Author

Travis Rael

Date of Award

2019

Document Type

Thesis

Degree Name

Master of Science (MS)

Department

Earth System Science

Committee Chair

Robert Griffin

Committee Member

Thomas L. Sever

Committee Member

Keith Little

Subject(s)

Remote sensing., Archaeology--Remote sensing., Mounds--Alabama--Lawrence County., Excavations (Archaeology)--Alabama--Lawrence County.

Abstract

A common goal of many archaeological studies is to locate anthropogenic features, which provide occupational and chronological information. Anomalies detected in ground-based geophysical remote sensing data assist in locating such features and provide guidance for placement of excavations. Research conducted on a large platform mound located in northwest Alabama utilized a quantitative method for detecting and interpreting anomalies in gradiometer data collected on the structure’s summit. Results from systematical ground truthing and subsequent excavations of several of the anomalies suggest that this method provides an effective approach for locating areas containing significant subsurface archaeological deposits within the mound. Soil core tests conducted to depths ranging from 120 to 230 centimeters below the surface at 20 randomly sampled anomalies identified eight locations containing materials indicative of feature fill such as bone, fired clay, ash, sand layers, carbonized plant remains, and soil color and texture changes. An excavation unit placed over a core-tested anomaly yielding bone fragments revealed an historic grave shaft. Another excavation unit positioned atan anomaly location producing fired clay and a layer of sand in the core test exposed a Middle Woodland burial pit containing at least one individual interred with a large copper gorget. Two radiocarbon essays generated from charred nutshell collected from beneath the gorget and from pit fill produced overlapping Middle Woodland dates. Consequently, this method allowed researchers to investigate significant features that revealed important information regarding prehistoric and historic activities conducted on the mound summit.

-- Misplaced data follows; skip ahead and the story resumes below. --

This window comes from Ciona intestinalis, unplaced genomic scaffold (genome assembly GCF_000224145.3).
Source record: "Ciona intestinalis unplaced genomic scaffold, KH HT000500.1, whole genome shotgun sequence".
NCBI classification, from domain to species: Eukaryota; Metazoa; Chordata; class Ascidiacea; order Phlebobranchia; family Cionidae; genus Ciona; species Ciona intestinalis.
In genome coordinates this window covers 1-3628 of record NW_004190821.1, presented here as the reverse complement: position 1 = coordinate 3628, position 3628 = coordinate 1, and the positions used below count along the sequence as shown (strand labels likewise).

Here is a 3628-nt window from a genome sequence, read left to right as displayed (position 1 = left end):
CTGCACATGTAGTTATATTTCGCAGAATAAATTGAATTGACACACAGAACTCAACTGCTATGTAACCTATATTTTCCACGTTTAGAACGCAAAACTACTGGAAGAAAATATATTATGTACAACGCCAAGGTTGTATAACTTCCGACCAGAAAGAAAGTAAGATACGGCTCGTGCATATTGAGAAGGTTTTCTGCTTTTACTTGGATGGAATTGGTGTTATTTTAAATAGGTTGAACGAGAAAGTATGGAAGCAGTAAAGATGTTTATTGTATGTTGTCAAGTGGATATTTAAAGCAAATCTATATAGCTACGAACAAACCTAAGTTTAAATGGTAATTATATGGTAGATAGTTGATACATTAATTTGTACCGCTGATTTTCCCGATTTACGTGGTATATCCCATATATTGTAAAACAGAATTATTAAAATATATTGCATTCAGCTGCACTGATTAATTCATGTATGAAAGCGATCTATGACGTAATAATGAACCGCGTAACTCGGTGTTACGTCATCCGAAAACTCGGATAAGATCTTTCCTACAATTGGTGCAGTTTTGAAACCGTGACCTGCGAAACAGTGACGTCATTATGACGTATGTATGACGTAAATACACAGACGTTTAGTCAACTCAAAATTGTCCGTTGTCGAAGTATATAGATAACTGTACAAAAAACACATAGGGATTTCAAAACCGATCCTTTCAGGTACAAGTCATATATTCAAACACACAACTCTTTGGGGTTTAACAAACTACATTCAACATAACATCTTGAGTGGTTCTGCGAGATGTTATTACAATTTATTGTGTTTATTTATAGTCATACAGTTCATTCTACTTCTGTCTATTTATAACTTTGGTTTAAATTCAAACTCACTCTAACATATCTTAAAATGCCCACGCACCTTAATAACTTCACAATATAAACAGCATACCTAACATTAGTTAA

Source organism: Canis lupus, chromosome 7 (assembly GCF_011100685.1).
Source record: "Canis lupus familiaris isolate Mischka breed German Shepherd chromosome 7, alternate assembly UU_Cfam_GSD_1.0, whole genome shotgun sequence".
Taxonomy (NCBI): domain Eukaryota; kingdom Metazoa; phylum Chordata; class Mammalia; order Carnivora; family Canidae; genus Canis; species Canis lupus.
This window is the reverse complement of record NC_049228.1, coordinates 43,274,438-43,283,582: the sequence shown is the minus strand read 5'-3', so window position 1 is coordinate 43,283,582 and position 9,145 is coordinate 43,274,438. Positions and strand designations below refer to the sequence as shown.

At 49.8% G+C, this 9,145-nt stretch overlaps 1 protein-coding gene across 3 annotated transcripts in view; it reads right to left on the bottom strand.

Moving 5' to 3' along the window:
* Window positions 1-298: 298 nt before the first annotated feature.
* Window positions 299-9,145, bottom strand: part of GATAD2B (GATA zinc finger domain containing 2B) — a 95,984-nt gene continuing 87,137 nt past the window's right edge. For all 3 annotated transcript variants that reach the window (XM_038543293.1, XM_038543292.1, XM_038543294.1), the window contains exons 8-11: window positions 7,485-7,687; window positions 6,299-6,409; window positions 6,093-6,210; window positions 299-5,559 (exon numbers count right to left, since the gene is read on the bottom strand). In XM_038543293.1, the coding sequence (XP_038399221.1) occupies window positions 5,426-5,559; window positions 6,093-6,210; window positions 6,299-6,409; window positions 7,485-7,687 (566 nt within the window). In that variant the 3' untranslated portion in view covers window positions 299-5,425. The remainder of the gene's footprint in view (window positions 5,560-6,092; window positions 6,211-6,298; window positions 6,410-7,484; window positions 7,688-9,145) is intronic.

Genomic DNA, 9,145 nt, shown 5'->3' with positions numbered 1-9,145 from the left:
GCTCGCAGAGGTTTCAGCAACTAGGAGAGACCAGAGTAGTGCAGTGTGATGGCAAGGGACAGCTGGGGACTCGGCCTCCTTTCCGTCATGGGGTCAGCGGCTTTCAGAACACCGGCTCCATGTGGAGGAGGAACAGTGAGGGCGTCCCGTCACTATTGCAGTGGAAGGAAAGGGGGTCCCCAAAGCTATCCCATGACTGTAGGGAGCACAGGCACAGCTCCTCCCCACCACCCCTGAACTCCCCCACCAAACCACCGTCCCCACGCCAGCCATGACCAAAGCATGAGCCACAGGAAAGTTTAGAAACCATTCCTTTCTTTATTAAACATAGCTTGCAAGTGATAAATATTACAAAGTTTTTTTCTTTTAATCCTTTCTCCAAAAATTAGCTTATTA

Share

COinS
 
 

To view the content in your browser, please download Adobe Reader or, alternately,
you may Download the file to your hard drive.

NOTE: The latest versions of Adobe Reader do not support viewing PDF files within Firefox on Mac OS and if you are using a modern (Intel) Mac, there is no official plugin for viewing PDF files within the browser window.